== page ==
Home with Dean Sharp

Home with Dean Sharp

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DIY 101 - Measure, Mark, Cut, Fasten

Measuring tape on wooden table

Photo: Getty Images


When it comes to making tape measures do what you want them to do - it’s not as straightforward as you might think. It's not unlike driving a car. Technically anyone with a drivers license knows how to drive a car, but we all know there's a difference between a one year driver, a 30 year driver, and a race car driver.            

What kind of a tape measure?

•6’, 16’, 25’, 30’

What to look for

•easy to read

•fits comfortably in your hand

•slides in and out of tool bags

•good clip

•comfortable button action


•Blade is curved so it can be extended - “brake test” - about 10’

•Hook - wiggles, keep it square, wings, slot

•Rubber foot - traction

•Know your tape housing dimension - corners

•Easiest giveaway of a novice - case should hardly ever get close to your material

•Quick material division trick - angle and multiple

•using the slot for making a radius

“Special features”

•printed both sides

•magnetic end

•written out fractions, mid span numbers

•Red numbers every 16” for stud layout

•black diamonds appear every 19 3/16” for I joists layout

•index finger brake

Speaking of measuring stuff … at the birth of our nation we were once very close to adopting the metric system. Do you know who made the decision to not do it?

The original metric system was developed in France during its revolution. The French were so radically decimal that they were dividing the day into 10 hours (which would mean an hour would last 2 hours 24min) As our first secretary of state, Thomas Jefferson was charged with deciding which set of measures would be best for the country. He had been instrumental in creating the dollar—the first fully decimal measure any nation ever used. Jefferson rejected the metric system, however, because in origin he found it to be too French the nation’s foremost Francophile!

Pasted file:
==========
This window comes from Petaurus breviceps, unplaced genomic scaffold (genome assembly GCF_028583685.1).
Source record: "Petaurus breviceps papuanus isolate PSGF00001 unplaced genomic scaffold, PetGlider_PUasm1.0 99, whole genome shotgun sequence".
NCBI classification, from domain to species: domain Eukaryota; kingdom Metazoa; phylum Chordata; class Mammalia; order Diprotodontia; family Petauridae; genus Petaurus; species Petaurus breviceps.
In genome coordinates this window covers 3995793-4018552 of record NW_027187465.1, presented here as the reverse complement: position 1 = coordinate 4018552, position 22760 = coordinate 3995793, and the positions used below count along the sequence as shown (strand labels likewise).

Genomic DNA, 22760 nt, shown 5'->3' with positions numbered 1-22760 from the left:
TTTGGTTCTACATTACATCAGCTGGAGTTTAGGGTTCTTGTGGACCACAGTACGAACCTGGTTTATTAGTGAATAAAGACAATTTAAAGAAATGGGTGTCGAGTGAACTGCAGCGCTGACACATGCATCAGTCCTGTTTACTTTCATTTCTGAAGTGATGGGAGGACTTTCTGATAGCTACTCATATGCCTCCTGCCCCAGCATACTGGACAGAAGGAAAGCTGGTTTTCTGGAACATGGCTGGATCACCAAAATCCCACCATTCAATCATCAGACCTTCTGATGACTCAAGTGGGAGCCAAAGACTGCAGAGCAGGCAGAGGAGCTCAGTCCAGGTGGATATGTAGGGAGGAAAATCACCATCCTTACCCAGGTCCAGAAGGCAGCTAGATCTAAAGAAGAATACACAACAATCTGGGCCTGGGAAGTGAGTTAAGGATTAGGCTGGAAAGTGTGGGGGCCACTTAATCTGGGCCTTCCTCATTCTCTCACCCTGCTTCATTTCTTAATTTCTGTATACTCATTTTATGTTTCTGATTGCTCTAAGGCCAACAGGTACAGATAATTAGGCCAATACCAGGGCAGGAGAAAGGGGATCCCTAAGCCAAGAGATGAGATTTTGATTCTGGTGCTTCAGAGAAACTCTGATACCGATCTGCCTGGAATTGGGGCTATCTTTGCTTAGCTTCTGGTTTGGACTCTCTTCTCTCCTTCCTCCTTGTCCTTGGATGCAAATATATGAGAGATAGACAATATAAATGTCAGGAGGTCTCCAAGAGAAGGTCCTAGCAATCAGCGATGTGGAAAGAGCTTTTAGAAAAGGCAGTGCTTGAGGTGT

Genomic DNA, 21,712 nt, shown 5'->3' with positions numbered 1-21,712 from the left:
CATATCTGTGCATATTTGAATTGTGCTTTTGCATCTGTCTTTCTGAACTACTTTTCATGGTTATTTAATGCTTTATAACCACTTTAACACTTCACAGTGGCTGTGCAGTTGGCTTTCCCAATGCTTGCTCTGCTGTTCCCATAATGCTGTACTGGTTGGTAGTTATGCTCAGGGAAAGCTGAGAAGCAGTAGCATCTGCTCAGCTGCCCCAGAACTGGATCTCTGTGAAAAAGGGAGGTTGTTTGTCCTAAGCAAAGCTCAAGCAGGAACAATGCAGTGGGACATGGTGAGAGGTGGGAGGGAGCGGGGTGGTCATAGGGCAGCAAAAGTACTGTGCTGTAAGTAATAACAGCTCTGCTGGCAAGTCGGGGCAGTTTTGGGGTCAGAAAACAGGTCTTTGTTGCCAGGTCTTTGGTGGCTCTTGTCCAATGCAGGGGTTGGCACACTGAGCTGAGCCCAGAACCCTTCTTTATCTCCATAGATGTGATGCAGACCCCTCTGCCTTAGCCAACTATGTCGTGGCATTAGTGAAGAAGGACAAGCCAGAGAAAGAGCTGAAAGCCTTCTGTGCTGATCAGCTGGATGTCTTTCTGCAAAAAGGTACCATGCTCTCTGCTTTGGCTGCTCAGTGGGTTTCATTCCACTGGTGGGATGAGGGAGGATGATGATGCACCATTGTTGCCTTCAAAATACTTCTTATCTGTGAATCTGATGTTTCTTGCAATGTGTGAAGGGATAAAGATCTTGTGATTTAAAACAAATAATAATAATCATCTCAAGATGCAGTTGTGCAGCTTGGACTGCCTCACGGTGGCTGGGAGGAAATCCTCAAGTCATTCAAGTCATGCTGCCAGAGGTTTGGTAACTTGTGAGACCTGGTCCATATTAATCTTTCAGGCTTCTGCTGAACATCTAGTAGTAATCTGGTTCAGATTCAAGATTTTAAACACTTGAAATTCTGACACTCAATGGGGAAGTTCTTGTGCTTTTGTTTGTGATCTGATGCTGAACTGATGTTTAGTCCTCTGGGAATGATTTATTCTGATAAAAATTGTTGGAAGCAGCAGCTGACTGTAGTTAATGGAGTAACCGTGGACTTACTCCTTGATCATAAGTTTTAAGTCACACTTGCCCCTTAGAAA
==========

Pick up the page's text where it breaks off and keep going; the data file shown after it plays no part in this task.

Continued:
•  Dot

•  Squared line

•  Crows foot

Marking Tool

•  Pencil

•  Pen

•  Scriber

•  Knife


Preferred saw for the novice - miter - steady comfortable, don’t have to balance the saw

Stuff to know

•Choose a side for the line - the blade destroys its width in material

•Steady comfortable surface

•Use the right blade for the right job (fast rip vs. clean crosscut)

14 tooth demo, 24 framing, 40 plywood, 60-80 finish, 80+ veneers & laminates

•Saw in line with shoulder, don't stand behind

•Notch guide good for long rips, otherwise see the blade make the cut

•Rough rips are ok by hand, finish rips use a rail - even for Dean “factory edge” Sharp

•Be mindful of the rotation direction so blade so teeth penetrate the finish side


Screws v. Nails v. Bolts

•Screws grip into material with threads

•Nails grip into material with friction

•Bolts pass through materials and compress from both ends

Screw guns have replaced hammers as the new “basic tool”

Disturbing trend - Screws must be rated structural to replace nails for framing

Screw gun tips

•If a screw isn’t self-drilling it needs a pilot hole

•Start with slow rotation

•Press firmly and maintain pressure

•Set the gear

•Set the clutch

Hammering tips

•How not to hit your thumb

•Don’t choke up

•Blunt the nail head to avoid splitting

•Fast light hammer for framing … Force = Mass x Velocity2

•Heavy slow hammer for finish

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